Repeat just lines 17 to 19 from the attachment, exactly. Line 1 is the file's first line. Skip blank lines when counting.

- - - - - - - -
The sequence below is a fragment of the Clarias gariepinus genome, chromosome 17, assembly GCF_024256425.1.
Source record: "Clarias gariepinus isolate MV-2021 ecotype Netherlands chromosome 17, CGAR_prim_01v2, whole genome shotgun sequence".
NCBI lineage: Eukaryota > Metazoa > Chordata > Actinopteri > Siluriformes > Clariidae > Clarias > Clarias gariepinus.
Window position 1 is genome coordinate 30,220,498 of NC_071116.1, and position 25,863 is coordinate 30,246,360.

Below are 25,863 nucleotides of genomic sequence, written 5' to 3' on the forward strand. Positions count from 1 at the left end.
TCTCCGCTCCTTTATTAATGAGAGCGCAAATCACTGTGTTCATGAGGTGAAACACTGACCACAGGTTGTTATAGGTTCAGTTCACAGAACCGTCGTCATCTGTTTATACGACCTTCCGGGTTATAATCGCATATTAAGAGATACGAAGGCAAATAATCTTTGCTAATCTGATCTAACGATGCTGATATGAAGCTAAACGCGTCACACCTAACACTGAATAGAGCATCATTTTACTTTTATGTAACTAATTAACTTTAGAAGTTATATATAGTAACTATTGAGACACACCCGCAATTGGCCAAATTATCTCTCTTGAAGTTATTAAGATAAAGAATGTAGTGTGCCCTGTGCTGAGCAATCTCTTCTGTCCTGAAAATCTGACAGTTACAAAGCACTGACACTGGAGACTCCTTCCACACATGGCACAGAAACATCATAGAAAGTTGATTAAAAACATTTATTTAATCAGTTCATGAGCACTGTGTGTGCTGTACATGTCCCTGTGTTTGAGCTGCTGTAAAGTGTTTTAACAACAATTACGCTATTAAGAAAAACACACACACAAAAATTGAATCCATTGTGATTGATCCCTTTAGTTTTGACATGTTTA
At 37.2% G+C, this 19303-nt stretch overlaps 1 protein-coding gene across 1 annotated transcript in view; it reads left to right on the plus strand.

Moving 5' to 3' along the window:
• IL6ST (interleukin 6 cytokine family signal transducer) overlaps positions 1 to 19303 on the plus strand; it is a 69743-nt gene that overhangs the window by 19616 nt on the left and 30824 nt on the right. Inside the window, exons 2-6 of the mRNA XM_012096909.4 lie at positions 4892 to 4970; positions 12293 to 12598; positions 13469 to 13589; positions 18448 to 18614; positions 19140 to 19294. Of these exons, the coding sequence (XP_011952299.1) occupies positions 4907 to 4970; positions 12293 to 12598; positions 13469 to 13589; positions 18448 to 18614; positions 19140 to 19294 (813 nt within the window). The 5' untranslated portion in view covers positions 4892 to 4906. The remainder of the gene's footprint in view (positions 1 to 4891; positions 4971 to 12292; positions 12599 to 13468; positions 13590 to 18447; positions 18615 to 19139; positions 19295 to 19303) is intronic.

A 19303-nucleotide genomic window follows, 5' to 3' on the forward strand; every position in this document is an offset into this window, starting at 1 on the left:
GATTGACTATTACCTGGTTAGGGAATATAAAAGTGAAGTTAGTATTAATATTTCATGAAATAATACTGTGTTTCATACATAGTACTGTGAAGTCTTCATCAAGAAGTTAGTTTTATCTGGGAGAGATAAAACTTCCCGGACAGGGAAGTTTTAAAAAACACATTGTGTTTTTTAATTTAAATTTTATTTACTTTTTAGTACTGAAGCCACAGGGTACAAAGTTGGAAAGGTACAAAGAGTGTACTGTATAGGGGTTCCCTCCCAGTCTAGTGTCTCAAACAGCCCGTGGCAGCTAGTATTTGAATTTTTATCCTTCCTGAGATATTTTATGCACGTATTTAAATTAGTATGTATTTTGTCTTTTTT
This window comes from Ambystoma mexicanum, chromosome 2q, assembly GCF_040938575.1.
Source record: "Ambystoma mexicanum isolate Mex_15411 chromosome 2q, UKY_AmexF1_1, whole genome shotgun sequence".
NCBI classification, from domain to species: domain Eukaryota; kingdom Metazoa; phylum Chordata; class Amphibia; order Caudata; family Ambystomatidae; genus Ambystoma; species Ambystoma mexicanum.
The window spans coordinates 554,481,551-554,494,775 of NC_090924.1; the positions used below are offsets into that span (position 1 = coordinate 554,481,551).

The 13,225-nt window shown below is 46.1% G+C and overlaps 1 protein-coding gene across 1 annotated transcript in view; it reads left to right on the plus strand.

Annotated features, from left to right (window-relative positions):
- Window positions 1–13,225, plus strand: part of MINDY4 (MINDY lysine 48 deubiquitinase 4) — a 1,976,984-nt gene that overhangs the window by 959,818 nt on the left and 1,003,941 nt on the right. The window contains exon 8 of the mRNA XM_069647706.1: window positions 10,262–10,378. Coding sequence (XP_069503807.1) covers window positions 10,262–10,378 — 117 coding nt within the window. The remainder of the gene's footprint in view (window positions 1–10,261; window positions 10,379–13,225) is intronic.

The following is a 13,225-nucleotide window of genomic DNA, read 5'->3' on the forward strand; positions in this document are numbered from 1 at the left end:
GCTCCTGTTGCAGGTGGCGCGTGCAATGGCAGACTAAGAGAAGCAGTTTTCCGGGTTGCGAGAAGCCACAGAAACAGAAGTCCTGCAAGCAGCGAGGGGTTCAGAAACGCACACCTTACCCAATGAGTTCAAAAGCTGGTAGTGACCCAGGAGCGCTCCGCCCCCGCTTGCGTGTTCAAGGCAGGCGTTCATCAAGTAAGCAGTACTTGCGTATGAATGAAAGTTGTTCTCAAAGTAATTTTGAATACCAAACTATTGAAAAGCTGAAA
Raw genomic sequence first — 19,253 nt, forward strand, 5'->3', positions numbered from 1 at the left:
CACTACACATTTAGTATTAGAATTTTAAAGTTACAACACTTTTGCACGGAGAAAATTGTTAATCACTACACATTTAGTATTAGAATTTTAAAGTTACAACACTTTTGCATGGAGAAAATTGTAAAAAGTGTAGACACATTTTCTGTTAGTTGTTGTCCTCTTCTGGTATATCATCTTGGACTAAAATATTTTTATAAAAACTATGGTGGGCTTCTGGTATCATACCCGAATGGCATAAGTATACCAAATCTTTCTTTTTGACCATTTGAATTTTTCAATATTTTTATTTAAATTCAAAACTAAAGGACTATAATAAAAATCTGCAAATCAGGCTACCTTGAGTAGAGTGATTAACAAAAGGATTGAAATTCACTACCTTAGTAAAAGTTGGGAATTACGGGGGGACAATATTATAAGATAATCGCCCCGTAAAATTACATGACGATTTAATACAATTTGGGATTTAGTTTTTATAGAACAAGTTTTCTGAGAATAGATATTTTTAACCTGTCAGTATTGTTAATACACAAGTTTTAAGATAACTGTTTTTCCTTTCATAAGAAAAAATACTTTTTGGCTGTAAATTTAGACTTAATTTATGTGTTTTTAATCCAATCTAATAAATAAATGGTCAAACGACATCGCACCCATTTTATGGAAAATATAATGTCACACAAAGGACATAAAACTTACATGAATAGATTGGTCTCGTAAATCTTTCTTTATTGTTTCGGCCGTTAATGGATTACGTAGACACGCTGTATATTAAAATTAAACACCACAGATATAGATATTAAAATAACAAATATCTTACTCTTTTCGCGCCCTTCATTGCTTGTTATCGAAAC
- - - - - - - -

Annotated features, from left to right (window-relative positions):
- Window positions 1–13,225, plus strand: part of MINDY4 (MINDY lysine 48 deubiquitinase 4) — a 1,976,984-nt gene that overhangs the window by 959,818 nt on the left and 1,003,941 nt on the right. The window contains exon 8 of the mRNA XM_069647706.1: window positions 10,262–10,378. Coding sequence (XP_069503807.1) covers window positions 10,262–10,378 — 117 coding nt within the window. The remainder of the gene's footprint in view (window positions 1–10,261; window positions 10,379–13,225) is intronic.

The following is a 13,225-nucleotide window of genomic DNA, read 5'->3' on the forward strand; positions in this document are numbered from 1 at the left end: